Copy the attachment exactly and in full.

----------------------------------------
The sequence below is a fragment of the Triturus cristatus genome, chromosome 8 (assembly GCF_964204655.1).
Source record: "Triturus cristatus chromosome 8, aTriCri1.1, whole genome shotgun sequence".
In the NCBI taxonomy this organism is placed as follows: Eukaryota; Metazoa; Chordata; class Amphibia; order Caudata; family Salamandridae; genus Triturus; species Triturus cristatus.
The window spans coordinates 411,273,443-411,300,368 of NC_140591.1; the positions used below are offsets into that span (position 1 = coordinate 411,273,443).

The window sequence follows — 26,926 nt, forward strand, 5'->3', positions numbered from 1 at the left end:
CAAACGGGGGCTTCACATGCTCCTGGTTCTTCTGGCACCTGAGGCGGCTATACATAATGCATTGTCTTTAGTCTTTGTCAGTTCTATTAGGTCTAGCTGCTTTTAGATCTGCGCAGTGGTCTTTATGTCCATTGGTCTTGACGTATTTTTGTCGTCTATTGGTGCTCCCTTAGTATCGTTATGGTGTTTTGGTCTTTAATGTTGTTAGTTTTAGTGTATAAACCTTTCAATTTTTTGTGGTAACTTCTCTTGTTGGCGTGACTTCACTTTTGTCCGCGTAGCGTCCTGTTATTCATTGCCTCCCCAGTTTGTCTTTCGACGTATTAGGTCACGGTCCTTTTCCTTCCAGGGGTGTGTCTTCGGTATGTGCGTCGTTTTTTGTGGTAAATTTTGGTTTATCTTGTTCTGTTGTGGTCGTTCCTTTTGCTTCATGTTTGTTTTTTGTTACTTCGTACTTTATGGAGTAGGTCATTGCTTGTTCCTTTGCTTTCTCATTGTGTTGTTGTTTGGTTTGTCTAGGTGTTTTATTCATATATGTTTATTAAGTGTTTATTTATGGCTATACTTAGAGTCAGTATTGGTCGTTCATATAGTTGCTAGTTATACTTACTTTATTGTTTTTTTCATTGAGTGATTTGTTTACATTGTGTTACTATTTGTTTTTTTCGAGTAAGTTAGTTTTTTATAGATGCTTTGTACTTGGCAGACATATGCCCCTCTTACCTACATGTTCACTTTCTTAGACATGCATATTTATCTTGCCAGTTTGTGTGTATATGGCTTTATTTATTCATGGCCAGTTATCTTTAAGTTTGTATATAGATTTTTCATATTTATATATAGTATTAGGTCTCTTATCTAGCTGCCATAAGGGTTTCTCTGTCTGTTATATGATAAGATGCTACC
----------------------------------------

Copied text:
The sequence below is a fragment of the Triturus cristatus genome, chromosome 8 (assembly GCF_964204655.1).
Source record: "Triturus cristatus chromosome 8, aTriCri1.1, whole genome shotgun sequence".
In the NCBI taxonomy this organism is placed as follows: Eukaryota; Metazoa; Chordata; class Amphibia; order Caudata; family Salamandridae; genus Triturus; species Triturus cristatus.
The window spans coordinates 411,273,443-411,300,368 of NC_140591.1; the positions used below are offsets into that span (position 1 = coordinate 411,273,443).

The window sequence follows — 26,926 nt, forward strand, 5'->3', positions numbered from 1 at the left end:
CAAACGGGGGCTTCACATGCTCCTGGTTCTTCTGGCACCTGAGGCGGCTATACATAATGCATTGTCTTTAGTCTTTGTCAGTTCTATTAGGTCTAGCTGCTTTTAGATCTGCGCAGTGGTCTTTATGTCCATTGGTCTTGACGTATTTTTGTCGTCTATTGGTGCTCCCTTAGTATCGTTATGGTGTTTTGGTCTTTAATGTTGTTAGTTTTAGTGTATAAACCTTTCAATTTTTTGTGGTAACTTCTCTTGTTGGCGTGACTTCACTTTTGTCCGCGTAGCGTCCTGTTATTCATTGCCTCCCCAGTTTGTCTTTCGACGTATTAGGTCACGGTCCTTTTCCTTCCAGGGGTGTGTCTTCGGTATGTGCGTCGTTTTTTGTGGTAAATTTTGGTTTATCTTGTTCTGTTGTGGTCGTTCCTTTTGCTTCATGTTTGTTTTTTGTTACTTCGTACTTTATGGAGTAGGTCATTGCTTGTTCCTTTGCTTTCTCATTGTGTTGTTGTTTGGTTTGTCTAGGTGTTTTATTCATATATGTTTATTAAGTGTTTATTTATGGCTATACTTAGAGTCAGTATTGGTCGTTCATATAGTTGCTAGTTATACTTACTTTATTGTTTTTTTCATTGAGTGATTTGTTTACATTGTGTTACTATTTGTTTTTTTCGAGTAAGTTAGTTTTTTATAGATGCTTTGTACTTGGCAGACATATGCCCCTCTTACCTACATGTTCACTTTCTTAGACATGCATATTTATCTTGCCAGTTTGTGTGTATATGGCTTTATTTATTCATGGCCAGTTATCTTTAAGTTTGTATATAGATTTTTCATATTTATATATAGTATTAGGTCTCTTATCTAGCTGCCATAAGGGTTTCTCTGTCTGTTATATGATAAGATGCTACC